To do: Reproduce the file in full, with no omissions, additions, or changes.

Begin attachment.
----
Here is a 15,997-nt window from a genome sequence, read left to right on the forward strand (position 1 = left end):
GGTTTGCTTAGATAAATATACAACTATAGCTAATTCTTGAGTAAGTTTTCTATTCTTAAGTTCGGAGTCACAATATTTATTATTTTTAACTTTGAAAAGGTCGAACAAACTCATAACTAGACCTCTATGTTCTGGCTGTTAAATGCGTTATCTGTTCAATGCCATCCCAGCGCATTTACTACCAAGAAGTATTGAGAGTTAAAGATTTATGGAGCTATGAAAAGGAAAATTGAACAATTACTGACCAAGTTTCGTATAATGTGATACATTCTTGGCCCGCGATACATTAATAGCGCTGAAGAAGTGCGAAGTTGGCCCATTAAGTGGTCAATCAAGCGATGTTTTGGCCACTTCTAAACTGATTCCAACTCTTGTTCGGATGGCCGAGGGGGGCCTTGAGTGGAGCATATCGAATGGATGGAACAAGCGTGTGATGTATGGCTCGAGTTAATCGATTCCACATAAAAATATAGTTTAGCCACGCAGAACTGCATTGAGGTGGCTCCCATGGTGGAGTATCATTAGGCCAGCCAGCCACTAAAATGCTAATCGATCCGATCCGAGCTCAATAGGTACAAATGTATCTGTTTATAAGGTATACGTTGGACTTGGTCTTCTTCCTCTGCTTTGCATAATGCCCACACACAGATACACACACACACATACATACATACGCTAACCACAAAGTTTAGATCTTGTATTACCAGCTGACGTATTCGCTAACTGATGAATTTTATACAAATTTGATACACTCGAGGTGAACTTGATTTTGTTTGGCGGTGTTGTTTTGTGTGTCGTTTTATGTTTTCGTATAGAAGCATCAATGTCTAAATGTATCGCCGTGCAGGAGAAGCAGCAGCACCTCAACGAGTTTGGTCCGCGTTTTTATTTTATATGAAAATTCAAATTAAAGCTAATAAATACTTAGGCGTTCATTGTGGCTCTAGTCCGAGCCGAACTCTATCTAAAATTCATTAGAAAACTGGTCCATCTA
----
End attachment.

Here is a 15,997-nt window from a genome sequence, read left to right on the forward strand (position 1 = left end):
GGTTTGCTTAGATAAATATACAACTATAGCTAATTCTTGAGTAAGTTTTCTATTCTTAAGTTCGGAGTCACAATATTTATTATTTTTAACTTTGAAAAGGTCGAACAAACTCATAACTAGACCTCTATGTTCTGGCTGTTAAATGCGTTATCTGTTCAATGCCATCCCAGCGCATTTACTACCAAGAAGTATTGAGAGTTAAAGATTTATGGAGCTATGAAAAGGAAAATTGAACAATTACTGACCAAGTTTCGTATAATGTGATACATTCTTGGCCCGCGATACATTAATAGCGCTGAAGAAGTGCGAAGTTGGCCCATTAAGTGGTCAATCAAGCGATGTTTTGGCCACTTCTAAACTGATTCCAACTCTTGTTCGGATGGCCGAGGGGGGCCTTGAGTGGAGCATATCGAATGGATGGAACAAGCGTGTGATGTATGGCTCGAGTTAATCGATTCCACATAAAAATATAGTTTAGCCACGCAGAACTGCATTGAGGTGGCTCCCATGGTGGAGTATCATTAGGCCAGCCAGCCACTAAAATGCTAATCGATCCGATCCGAGCTCAATAGGTACAAATGTATCTGTTTATAAGGTATACGTTGGACTTGGTCTTCTTCCTCTGCTTTGCATAATGCCCACACACAGATACACACACACACATACATACATACGCTAACCACAAAGTTTAGATCTTGTATTACCAGCTGACGTATTCGCTAACTGATGAATTTTATACAAATTTGATACACTCGAGGTGAACTTGATTTTGTTTGGCGGTGTTGTTTTGTGTGTCGTTTTATGTTTTCGTATAGAAGCATCAATGTCTAAATGTATCGCCGTGCAGGAGAAGCAGCAGCACCTCAACGAGTTTGGTCCGCGTTTTTATTTTATATGAAAATTCAAATTAAAGCTAATAAATACTTAGGCGTTCATTGTGGCTCTAGTCCGAGCCGAACTCTATCTAAAATTCATTAGAAAACTGGTCCATCTA